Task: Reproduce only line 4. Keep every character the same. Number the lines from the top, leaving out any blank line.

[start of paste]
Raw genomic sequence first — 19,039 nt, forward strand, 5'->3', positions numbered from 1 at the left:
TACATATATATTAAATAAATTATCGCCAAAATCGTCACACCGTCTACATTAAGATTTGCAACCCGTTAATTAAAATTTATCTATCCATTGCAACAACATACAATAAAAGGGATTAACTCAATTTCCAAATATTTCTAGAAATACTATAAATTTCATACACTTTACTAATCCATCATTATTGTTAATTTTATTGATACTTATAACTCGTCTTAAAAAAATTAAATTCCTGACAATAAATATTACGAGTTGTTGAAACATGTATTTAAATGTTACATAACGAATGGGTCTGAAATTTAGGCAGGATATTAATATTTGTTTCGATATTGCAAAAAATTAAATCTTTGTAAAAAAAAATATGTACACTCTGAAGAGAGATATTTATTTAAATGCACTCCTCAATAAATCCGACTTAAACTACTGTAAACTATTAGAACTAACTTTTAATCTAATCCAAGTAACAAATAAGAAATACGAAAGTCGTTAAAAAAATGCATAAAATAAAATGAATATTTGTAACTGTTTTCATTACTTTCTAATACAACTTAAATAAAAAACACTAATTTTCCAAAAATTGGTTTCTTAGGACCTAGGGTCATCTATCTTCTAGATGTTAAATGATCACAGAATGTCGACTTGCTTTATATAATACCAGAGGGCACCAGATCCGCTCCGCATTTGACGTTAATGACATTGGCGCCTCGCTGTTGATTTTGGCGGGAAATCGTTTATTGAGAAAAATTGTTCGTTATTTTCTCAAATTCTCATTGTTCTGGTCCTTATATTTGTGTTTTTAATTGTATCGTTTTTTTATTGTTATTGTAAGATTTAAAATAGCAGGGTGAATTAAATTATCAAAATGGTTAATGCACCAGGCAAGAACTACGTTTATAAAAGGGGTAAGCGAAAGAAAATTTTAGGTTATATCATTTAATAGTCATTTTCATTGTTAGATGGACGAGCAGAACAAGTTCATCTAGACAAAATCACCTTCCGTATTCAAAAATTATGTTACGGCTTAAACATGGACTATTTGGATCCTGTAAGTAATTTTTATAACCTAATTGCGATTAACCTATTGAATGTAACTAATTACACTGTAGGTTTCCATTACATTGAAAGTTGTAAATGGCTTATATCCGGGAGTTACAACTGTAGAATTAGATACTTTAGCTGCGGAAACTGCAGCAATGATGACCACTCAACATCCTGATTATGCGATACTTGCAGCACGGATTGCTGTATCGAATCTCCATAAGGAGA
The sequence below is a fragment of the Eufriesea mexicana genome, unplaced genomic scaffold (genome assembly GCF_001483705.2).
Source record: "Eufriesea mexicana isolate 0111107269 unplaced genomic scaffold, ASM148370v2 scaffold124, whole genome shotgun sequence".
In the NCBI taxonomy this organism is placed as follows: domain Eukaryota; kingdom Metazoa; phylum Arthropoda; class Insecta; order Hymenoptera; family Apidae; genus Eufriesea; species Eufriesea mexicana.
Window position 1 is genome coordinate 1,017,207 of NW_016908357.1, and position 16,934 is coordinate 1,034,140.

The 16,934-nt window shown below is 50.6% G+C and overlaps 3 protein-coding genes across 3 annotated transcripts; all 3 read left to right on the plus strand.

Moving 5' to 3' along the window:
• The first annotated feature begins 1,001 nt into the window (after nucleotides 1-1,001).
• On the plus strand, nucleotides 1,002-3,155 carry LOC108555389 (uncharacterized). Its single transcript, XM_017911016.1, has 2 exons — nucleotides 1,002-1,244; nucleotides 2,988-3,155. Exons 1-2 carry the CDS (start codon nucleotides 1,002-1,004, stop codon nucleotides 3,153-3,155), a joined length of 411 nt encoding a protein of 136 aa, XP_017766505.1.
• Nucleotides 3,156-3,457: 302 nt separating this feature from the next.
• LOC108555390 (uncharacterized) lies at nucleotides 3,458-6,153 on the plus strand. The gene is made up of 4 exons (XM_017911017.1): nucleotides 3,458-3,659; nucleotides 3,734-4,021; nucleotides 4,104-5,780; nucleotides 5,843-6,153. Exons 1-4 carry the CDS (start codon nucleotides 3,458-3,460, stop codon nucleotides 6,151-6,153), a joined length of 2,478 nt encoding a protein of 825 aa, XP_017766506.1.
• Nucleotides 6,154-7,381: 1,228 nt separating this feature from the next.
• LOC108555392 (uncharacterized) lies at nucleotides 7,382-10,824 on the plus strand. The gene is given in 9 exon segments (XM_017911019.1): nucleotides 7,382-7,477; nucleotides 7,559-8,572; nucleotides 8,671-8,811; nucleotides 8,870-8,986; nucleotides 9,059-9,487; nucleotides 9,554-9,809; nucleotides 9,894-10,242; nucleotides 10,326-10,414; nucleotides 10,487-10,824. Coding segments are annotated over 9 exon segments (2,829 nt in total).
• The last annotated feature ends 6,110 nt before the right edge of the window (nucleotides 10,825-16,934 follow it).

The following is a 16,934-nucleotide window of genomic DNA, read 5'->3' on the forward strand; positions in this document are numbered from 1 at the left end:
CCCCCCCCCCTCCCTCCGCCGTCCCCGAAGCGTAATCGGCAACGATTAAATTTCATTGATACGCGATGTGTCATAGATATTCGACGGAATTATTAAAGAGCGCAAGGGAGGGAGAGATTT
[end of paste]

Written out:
Source record: "Eufriesea mexicana isolate 0111107269 unplaced genomic scaffold, ASM148370v2 scaffold124, whole genome shotgun sequence".